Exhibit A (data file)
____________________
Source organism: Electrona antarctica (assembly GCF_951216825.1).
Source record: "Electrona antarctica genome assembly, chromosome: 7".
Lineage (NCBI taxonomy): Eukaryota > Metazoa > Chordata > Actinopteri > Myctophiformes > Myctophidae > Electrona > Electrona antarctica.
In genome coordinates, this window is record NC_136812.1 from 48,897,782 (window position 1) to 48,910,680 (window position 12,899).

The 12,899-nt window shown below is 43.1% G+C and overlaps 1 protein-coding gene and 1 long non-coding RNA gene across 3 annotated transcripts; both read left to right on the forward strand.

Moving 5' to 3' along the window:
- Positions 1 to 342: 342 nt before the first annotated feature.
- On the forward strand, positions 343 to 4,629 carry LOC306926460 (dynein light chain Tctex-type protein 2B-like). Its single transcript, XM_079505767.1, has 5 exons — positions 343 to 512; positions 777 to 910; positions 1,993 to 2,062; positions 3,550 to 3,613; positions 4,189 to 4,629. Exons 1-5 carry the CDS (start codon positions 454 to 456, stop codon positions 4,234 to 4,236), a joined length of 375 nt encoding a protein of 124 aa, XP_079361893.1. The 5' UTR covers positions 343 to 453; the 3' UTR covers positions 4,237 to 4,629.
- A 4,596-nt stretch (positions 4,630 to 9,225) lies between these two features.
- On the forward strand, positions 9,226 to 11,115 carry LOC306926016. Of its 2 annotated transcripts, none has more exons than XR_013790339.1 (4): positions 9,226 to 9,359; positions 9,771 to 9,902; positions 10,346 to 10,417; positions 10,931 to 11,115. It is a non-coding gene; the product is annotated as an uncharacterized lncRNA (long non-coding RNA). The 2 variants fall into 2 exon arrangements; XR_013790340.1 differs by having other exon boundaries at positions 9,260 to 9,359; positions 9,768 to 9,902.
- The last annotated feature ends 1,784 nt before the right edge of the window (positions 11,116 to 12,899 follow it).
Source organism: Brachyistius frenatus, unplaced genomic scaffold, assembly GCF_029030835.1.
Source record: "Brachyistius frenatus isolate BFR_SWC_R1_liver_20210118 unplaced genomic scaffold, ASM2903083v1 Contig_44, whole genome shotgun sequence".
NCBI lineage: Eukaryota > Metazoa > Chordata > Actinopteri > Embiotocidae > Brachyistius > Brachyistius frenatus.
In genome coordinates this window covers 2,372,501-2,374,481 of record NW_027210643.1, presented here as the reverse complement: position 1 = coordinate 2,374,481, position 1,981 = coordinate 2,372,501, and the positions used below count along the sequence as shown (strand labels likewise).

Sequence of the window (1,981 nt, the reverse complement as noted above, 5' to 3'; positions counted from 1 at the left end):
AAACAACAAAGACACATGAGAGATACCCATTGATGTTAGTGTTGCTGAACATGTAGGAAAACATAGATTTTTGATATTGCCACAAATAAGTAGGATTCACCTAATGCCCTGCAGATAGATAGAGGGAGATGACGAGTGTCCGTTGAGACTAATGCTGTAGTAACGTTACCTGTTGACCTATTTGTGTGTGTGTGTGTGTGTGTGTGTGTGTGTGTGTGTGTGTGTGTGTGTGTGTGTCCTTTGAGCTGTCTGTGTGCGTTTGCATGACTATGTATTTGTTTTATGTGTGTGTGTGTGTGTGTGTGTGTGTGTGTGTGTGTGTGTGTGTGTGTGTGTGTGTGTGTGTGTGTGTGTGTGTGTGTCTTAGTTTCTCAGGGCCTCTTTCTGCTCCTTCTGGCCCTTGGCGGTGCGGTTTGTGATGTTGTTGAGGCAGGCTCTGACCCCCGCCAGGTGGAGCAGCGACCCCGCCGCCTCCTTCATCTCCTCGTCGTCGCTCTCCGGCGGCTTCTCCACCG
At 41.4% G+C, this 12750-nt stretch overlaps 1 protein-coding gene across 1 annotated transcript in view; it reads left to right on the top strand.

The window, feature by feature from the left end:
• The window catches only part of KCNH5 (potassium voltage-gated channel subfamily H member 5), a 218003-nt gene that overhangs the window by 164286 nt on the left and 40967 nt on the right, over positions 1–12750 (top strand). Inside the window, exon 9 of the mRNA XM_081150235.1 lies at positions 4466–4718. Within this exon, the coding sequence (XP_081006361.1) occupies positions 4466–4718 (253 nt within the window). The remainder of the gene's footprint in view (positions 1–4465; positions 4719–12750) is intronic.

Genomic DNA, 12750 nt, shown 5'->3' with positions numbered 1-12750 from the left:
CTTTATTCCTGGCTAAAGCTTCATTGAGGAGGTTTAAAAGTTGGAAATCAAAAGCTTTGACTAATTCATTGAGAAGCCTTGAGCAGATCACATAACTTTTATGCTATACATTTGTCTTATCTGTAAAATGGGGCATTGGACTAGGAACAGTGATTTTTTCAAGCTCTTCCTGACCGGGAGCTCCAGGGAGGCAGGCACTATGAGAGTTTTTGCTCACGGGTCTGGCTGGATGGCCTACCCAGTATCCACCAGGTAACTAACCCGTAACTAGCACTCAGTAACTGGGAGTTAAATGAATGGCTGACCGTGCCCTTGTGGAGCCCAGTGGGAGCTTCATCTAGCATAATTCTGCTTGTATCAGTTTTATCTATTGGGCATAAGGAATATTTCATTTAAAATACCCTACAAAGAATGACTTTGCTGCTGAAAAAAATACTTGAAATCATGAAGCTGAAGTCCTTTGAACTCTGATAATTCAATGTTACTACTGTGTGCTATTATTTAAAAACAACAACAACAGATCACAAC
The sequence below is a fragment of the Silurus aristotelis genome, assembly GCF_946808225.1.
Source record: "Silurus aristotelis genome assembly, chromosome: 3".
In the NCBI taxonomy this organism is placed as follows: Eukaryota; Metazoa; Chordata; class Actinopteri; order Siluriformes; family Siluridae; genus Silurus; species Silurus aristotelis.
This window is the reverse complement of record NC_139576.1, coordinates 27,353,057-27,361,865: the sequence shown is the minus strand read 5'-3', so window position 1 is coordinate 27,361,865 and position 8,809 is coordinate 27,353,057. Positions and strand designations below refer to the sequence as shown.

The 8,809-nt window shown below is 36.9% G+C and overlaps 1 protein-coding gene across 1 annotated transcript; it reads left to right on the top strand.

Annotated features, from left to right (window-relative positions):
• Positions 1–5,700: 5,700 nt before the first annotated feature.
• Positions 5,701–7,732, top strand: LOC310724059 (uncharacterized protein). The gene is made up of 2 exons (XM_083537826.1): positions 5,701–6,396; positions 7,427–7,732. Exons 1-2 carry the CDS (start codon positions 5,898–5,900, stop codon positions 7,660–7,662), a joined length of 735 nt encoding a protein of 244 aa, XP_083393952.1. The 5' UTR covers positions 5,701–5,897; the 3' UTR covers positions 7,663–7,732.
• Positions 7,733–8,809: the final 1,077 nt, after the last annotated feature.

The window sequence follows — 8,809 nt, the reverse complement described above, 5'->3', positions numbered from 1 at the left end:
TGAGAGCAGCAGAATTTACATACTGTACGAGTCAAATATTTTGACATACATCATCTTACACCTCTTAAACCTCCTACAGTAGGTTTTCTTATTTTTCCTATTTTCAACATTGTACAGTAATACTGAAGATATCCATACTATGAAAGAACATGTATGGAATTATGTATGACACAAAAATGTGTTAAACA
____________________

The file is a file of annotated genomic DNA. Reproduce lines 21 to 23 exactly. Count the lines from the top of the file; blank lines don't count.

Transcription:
Genomic DNA, 12750 nt, shown 5'->3' with positions numbered 1-12750 from the left:
CTTTATTCCTGGCTAAAGCTTCATTGAGGAGGTTTAAAAGTTGGAAATCAAAAGCTTTGACTAATTCATTGAGAAGCCTTGAGCAGATCACATAACTTTTATGCTATACATTTGTCTTATCTGTAAAATGGGGCATTGGACTAGGAACAGTGATTTTTTCAAGCTCTTCCTGACCGGGAGCTCCAGGGAGGCAGGCACTATGAGAGTTTTTGCTCACGGGTCTGGCTGGATGGCCTACCCAGTATCCACCAGGTAACTAACCCGTAACTAGCACTCAGTAACTGGGAGTTAAATGAATGGCTGACCGTGCCCTTGTGGAGCCCAGTGGGAGCTTCATCTAGCATAATTCTGCTTGTATCAGTTTTATCTATTGGGCATAAGGAATATTTCATTTAAAATACCCTACAAAGAATGACTTTGCTGCTGAAAAAAATACTTGAAATCATGAAGCTGAAGTCCTTTGAACTCTGATAATTCAATGTTACTACTGTGTGCTATTATTTAAAAACAACAACAACAGATCACAAC
The sequence below is a fragment of the Silurus aristotelis genome, assembly GCF_946808225.1.